I observed a role-playing sales exercise at a recent national business conference. One person was assigned to be the buyer, one person was the salesperson. After exchanging pleasantries the buyer asked “so, how much do these widgets cost?”
“The list price is $1,000,” the seller replied quickly “but if you’ll buy today I can discount that to $600.”
Wow, that didn’t take long. And that’s exactly the way it unfolded. We had gotten two sentences into the meat of the discussion and 40% of the potential transaction value had been taken right from the seller’s bottom line and dropped right into the buyer’s pocket. Why?
Because the salesperson rushed to get a deal done before he figured out WHY a deal needed to be done.
This exercise was devised by my friends at ZThree in Austin, and they set it up to make a great point. Prior to exercise they had briefed the “buyer” that he was to assume that no matter what, he had to buy those widgets. The price didn’t matter. So far as the exercise was concerned, the only way he could fail was to come away without a deal, no matter what the cost. Failure would cost him his job.
The salesperson, on the other hand, had been briefed that widgets sold for $1,000 each, but his sales manager had given him discretion to discount the product up to 50% — or in our example, down to as little as $500. He would make the same commission for any sales price over $500, and no commission for any price under $500.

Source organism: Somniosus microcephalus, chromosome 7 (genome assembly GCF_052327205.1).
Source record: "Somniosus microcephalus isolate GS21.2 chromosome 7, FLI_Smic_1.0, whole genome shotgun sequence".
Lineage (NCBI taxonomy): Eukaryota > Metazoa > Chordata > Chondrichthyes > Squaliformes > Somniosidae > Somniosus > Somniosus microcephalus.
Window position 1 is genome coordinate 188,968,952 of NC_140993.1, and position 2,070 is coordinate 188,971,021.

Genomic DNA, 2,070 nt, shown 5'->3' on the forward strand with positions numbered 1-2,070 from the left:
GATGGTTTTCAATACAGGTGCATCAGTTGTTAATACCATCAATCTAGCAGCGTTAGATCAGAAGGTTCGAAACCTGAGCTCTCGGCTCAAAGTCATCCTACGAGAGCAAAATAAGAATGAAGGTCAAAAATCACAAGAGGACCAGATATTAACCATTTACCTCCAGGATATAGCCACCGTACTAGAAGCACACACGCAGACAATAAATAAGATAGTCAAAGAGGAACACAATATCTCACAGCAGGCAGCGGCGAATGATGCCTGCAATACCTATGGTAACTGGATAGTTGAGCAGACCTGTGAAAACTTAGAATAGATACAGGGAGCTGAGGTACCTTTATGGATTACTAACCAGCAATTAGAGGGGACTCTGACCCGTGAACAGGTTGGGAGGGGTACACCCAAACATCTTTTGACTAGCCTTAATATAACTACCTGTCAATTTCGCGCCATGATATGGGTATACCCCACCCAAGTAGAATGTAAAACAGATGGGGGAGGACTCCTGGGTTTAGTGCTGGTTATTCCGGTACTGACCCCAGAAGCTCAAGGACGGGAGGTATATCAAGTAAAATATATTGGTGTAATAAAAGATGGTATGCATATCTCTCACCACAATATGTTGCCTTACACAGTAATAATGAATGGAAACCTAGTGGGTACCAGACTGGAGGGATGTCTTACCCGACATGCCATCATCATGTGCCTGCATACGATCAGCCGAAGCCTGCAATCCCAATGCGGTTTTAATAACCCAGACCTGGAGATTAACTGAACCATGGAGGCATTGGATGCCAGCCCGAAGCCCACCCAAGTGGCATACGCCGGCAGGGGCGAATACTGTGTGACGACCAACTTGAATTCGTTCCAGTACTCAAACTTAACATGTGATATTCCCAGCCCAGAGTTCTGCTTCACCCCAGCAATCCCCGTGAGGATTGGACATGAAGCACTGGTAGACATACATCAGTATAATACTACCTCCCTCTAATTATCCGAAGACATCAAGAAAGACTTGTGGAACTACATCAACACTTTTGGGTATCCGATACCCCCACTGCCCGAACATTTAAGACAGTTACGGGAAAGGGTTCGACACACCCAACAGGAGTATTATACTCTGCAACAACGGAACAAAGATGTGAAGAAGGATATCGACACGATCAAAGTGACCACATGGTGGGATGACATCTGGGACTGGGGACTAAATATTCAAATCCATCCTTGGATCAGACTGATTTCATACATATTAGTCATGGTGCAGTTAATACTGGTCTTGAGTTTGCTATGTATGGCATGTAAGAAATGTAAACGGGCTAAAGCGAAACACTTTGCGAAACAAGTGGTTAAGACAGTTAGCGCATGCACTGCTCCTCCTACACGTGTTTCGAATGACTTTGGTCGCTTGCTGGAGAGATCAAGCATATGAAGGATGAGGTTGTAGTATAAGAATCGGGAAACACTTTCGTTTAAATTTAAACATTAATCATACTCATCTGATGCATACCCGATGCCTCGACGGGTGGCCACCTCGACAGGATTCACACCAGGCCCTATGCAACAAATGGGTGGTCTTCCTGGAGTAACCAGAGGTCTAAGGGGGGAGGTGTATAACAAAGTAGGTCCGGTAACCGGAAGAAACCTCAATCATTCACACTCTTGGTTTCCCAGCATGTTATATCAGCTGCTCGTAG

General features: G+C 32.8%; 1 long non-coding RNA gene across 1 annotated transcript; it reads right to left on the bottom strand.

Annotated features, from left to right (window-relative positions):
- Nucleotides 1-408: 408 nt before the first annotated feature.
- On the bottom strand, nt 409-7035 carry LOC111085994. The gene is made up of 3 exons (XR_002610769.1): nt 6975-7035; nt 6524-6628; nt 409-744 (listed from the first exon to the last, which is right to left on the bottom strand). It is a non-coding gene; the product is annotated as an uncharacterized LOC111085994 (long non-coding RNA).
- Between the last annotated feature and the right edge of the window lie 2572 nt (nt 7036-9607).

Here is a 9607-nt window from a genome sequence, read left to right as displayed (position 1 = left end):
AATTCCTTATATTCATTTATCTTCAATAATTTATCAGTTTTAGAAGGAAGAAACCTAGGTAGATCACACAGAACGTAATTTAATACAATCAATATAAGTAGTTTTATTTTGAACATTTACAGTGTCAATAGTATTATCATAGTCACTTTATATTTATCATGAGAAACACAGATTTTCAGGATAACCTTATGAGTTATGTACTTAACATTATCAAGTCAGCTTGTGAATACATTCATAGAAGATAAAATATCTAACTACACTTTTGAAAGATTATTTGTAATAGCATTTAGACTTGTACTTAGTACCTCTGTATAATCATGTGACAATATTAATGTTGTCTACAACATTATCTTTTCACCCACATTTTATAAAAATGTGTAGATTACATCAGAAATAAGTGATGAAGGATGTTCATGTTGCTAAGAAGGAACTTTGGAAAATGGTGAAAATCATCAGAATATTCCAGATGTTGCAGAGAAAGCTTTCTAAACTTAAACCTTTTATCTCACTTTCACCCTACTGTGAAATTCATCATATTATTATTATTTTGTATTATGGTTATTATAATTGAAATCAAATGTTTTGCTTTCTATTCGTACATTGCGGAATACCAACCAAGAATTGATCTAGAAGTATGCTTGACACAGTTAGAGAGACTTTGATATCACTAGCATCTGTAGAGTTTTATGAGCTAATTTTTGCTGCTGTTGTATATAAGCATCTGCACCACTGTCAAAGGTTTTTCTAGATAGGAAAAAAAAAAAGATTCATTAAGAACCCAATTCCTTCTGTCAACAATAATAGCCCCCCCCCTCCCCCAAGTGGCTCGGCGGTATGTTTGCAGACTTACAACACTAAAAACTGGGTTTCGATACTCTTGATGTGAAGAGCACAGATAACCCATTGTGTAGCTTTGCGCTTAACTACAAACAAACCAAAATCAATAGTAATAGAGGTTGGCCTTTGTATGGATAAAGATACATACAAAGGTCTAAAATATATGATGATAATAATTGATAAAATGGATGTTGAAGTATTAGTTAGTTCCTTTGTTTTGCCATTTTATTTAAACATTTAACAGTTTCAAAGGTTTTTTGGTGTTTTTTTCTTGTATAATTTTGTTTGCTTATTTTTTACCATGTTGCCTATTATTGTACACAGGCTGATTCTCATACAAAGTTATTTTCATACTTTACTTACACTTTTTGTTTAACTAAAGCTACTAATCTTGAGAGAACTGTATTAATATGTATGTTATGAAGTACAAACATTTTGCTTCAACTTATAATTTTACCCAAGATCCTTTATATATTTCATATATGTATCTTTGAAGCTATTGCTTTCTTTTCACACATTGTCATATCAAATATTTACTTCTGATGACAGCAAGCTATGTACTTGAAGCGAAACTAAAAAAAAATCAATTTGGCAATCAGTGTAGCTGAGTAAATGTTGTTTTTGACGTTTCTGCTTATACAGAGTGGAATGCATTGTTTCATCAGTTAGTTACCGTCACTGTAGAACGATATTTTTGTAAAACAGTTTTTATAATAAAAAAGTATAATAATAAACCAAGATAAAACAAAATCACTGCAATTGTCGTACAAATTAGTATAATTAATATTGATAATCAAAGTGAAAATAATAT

See how the dynamics worked? As soon as the buyer mentioned price the salesperson immediately tried to leverage the perceived value of discounting. He left himself a little room in case he needed it, but his first reaction was to slash price to get a deal done.
Of course the salesperson didn’t need leverage. He only needed widgets. He had plenty of those, and rushed to sell them far below list price without ever knowing whether price for the buyer was an issue or not. It wasn’t, but it still cost the seller a ton of profit. Not the salesperson – whose flat commission was not price dependent – but that’s an issue for another blog.
The lesson here is that buying and selling involves people. And different people are motivated by different things. This exercise could have gone really differently if either side had chosen to do some probing for those motivations. That’s not about manipulating or taking advantage of someone, it’s simple logic. Don’t assume that you know what someone else needs or wants until you ask them.
So ask yourself…if you’re a salesperson, do you rush to discount your product in hopes of making a deal happen? If you’re a buyer, do you jump at initial discounts just because you know you need a product but don’t necessarily know the best deal you can make on it?
You can do better than that.
Business is tough. Hang in. If we can help you, just let us know.
Meet the Founder
Jeff Whittle founded and launched Whittle & Partners in 2011. Before that, Jeff practiced law in Dallas for 15 years and has an additional 20 years of executive business experience. He has run businesses ranging from startups to 300-employee operations.